When the public calls upon us for help there is no one else. When you’re at a fire and its not going well whom do you call? You call more of us. There is no magic department that you can call to bail you out.

Sure you can bring in the assistance of other types of agencies but the responsibility never transfers elsewhere.

Could General McAuliffe have called for help? I am sure he did, but it wasn’t available, or it wasn’t going to be there in a timely fashion. The burden was his.

He didn’t complain about it because he knew it was his when he took the job.

Actually, it was somewhat thrust upon him because he was placed in command of the 101st while his commanding officer, General Maxwell D. Taylor was back in the United States at a conference.

So when the Germans launched their surprise offensive Gen. McAuliffe had no option but to act. His actions, however, were solid because he was prepared to step up when the time came.

He had studied, he had been engaged and again he believed in the mission. He didn’t sit around saying, that will never happen, or that that is someone else’s job.

He knew his responsibilities, and he knew his obligations having signed up to be in the military. And he honored those.

Did he know on which day the responsibility would become his? No. Would it have been easy to say, let’s just hold the fort down till the boss gets back?

Sure. But he didn’t and the world is quite possibly a different place because of it. He honored his obligations and was prepared to rise up when the time came.

Is it easy for us to sit in the station and not be fully engaged in our job? Sure. Is it easy to say that we don’t have to put that much time into training because that just doesn’t happen here or that we already know how to do that? Sure.

Is it right? No. Not if you are honoring your obligations to the community and to the brotherhood and your family.

Not if you are doing the things you that you have told the public and the municipal officials over and over that you are the only people able to carry them out.

You can not sell yourself as the only solution if you are not fully prepared to be the only solution.

You can not sit back, disengage and expect that when the Battle of the Bulge arrives at your front door that you will be prepared for and effective in the mission thrust upon you.

So when Chief Cline asks, “When did you quit being a fireman?” And you can answer that question, then you need to ask yourself his next question, “Why am I still here?”

If you feel the need to be “wheels up” all day, you should ask yourself that question.

If you can’t get yourself to check your rig and equipment, you should ask yourself that question.

If you feel the need to bring others back down to that level so you feel good about yourself, you should ask yourself that question.

If the highlight of your day is to comment negatively on what everyone else is doing when you haven’t really done anything yourself in a long time, then you should ask yourself that question.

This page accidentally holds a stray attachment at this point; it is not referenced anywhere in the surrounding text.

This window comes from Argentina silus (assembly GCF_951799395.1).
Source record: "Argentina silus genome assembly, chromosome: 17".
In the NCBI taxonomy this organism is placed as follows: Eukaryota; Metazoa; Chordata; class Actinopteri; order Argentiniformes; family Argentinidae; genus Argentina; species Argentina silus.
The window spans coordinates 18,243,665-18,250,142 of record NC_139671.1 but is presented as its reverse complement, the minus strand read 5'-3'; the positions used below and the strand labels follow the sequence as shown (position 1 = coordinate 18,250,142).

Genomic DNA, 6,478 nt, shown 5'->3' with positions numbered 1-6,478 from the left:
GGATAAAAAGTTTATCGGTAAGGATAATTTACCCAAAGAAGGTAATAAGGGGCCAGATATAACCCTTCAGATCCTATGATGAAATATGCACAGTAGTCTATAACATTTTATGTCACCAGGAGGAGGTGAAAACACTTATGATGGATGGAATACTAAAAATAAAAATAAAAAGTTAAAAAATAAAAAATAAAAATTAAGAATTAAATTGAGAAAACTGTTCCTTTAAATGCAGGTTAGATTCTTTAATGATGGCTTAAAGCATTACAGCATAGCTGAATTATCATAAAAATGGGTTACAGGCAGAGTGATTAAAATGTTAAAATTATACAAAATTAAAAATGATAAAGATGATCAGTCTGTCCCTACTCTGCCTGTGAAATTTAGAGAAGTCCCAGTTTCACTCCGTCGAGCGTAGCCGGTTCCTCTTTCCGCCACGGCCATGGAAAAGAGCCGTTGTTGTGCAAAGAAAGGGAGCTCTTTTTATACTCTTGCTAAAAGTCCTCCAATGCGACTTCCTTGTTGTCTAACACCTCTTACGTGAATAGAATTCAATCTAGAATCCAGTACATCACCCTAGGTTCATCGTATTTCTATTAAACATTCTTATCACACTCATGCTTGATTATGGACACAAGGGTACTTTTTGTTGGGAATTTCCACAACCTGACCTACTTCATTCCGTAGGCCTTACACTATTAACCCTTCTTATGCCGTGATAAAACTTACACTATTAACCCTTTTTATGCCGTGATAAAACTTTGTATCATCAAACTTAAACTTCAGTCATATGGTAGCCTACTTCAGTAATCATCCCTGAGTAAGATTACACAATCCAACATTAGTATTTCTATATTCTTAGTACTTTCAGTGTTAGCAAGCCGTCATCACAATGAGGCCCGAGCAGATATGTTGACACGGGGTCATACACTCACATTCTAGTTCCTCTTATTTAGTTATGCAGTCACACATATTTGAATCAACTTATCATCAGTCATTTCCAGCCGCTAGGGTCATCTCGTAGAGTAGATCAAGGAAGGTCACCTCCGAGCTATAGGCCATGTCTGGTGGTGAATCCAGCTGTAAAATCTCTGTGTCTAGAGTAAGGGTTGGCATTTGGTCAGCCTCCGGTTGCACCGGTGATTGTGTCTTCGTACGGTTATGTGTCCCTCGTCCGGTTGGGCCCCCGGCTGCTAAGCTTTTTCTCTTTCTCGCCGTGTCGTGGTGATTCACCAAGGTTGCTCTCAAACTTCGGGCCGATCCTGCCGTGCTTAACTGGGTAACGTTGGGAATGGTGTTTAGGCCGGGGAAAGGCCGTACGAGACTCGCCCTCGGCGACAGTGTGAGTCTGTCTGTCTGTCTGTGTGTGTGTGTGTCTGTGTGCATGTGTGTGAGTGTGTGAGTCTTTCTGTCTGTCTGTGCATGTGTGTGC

The true judge of your character will come when you answer that question and what you chose to do about your answer.

If you answer and say I never quit being a fireman, then your challenge is to keep it up and to continue to improve, learning and doing every day.

If you can identify with any of those questions then you need to look deep within yourself and say, is this for me? Have I become a product of my environment? Am I surrounded by people who are holding me back or building me up?

If you had to today, could you look into a mothers eyes and say I did everything I possibly could have to save your child, or could you look at a brothers family and say we did everything we could have and actually mean it?

When the General made his decision he did so with confidence, he did so knowing the road would be challenging and painful but he did so because he knew it was the right thing to do.

He didn’t stop where he became uncomfortable, he thrived where he became uncomfortable because he knew that this day could come and he was prepared for it.

We all get a bit off course form time to time. And those are the times we should look to our brothers and sisters for support and to bring us back in line. But if we alienate them from us because of the effort that they put in, will they still be there to support you? I’m sure they will but they may never truly consider you their brother or sister again.

When Aaron Fields says, “What makes family is work, those things we have done together. The trials and tribulations create the bond. In order to be brothers and sisters we must be actively involved in the work that creates those bonds. It isn't simply that we work in the same occupation.” He could not have hit the nail more squarely on the head.

Who will you be when your Siege of Bastogne arrives? Who will you have surrounded yourself with? Will you have done enough to perform at your best?

Waiting until that day to answer those questions and take action will be entirely too late.

Your family, the public and your brothers and sisters depend on you to rise up and be prepared every day because much like General McAuliffe you never know when your moment will arrive. 

Be safe….